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There are few things worse in life than getting a knock on your door or a call to tell you someone you love has died suddenly in a traumatic way.
My mom’s family got that first notification back in August 1974 when they learned one of her sisters, a recent high school graduate and bride of three days, had been killed in a freak crash with a concrete truck.
My mom carried fear from that day with her throughout the rest of her life. We lost other cousins and family members to tragic wrecks, but we never dreamed that some 30 years later she, too, would meet a similar fate.
I lost my mom, only 51 years old, on a rural Kentucky road when a young driver, who had been awake for almost a full day and who had been drinking, fell asleep while driving. He hit her head on. He had minor injuries.
I was traveling out of the country when I got the call she had been in a wreck. I kept asking which hospital she was at and if she’d be OK. It was like a boulder was dropped in my lap when I heard she had died right there on the side of the roadway.
As a journalist, I’ve also been on the other side of traffic fatalities. I’ve stood beside mangled, twisted metal that no longer resembles a car, waiting for a coroner or ambulance to arrive.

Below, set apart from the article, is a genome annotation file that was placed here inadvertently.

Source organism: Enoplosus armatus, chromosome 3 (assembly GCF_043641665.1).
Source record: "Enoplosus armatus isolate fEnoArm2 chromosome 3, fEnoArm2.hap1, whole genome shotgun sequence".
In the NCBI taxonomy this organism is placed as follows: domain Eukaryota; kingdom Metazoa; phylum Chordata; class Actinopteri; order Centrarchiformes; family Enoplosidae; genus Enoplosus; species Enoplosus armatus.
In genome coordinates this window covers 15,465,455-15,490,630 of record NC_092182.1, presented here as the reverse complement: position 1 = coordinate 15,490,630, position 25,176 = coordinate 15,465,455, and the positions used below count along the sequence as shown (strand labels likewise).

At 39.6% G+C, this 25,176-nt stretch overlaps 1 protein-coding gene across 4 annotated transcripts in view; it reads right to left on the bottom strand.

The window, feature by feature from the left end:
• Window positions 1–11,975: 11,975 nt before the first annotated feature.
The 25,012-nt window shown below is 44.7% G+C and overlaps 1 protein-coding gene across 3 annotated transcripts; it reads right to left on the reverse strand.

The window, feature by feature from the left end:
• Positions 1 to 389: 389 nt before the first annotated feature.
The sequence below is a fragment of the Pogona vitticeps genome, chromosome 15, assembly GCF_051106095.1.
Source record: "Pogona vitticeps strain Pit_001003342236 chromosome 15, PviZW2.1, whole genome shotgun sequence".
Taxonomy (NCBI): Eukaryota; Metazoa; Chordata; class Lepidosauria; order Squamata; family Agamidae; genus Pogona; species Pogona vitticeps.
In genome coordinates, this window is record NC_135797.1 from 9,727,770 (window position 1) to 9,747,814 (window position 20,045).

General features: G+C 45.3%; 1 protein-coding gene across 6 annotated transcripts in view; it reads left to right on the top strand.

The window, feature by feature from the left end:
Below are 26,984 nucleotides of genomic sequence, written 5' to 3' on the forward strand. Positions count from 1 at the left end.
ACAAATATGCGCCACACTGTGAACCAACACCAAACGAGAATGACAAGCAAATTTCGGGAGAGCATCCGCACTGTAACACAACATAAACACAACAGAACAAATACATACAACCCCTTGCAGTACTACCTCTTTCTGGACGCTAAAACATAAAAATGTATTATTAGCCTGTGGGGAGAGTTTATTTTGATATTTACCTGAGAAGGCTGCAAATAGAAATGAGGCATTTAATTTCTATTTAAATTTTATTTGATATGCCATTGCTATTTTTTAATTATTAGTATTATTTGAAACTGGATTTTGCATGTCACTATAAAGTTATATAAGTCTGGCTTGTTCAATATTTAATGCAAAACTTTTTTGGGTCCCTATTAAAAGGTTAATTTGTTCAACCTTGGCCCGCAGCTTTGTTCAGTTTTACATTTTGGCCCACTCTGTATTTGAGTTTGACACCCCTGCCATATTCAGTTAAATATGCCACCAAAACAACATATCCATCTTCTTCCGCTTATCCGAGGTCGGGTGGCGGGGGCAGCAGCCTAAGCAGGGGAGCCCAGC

I’ve held the hands and hugged parents and spouses and siblings and friends as they’ve told me the stories of who their loved ones were, long before they were defined by a fatal crash.
They are stories told too often from American highways, especially here in Brunswick County.
In October, at least seven people lost their lives in crashes on Brunswick County roads.
As of Aug. 31, the most recent statistics available through the North Carolina Governor’s Highway Safety program, 13 people been killed on our roads. In 2006, the year my mom died in Kentucky, 35 people died in Brunswick County crashes. Last year, 21 people were killed on local roads. We’re likely to exceed that number this year, if we haven’t already.
When our reporters talk to the law enforcement officers who’ve responded to many of these wrecks, they say they’ve been caused by a variety of factors. They’re happening in a variety of places.
Although not true for every wreck, several of the wrecks have involved people not wearing their seat belts. In some cases, emergency crews think lives may have been saved if a seat belt had been worn.
With the holidays quickly approaching, we’re launching an awareness campaign about seat belt usage. To do so, we’re sponsoring a poster contest promoting seat belt usage. You can find details about the contest on page 2A today.
Help us spread the word. Take part in our poster contest. People of all ages and interest levels are invited to participate. We may use the winning artwork in future issues of the Beacon or any of our special publications.
And most importantly, remember to buckle up each time you get in a car. Encourage those who ride with you to do the same. It only takes a second and it could save your life.
Stacey Manning is the managing editor of The Brunswick Beacon. Reach her at firstname.lastname@example.org or 754-6890.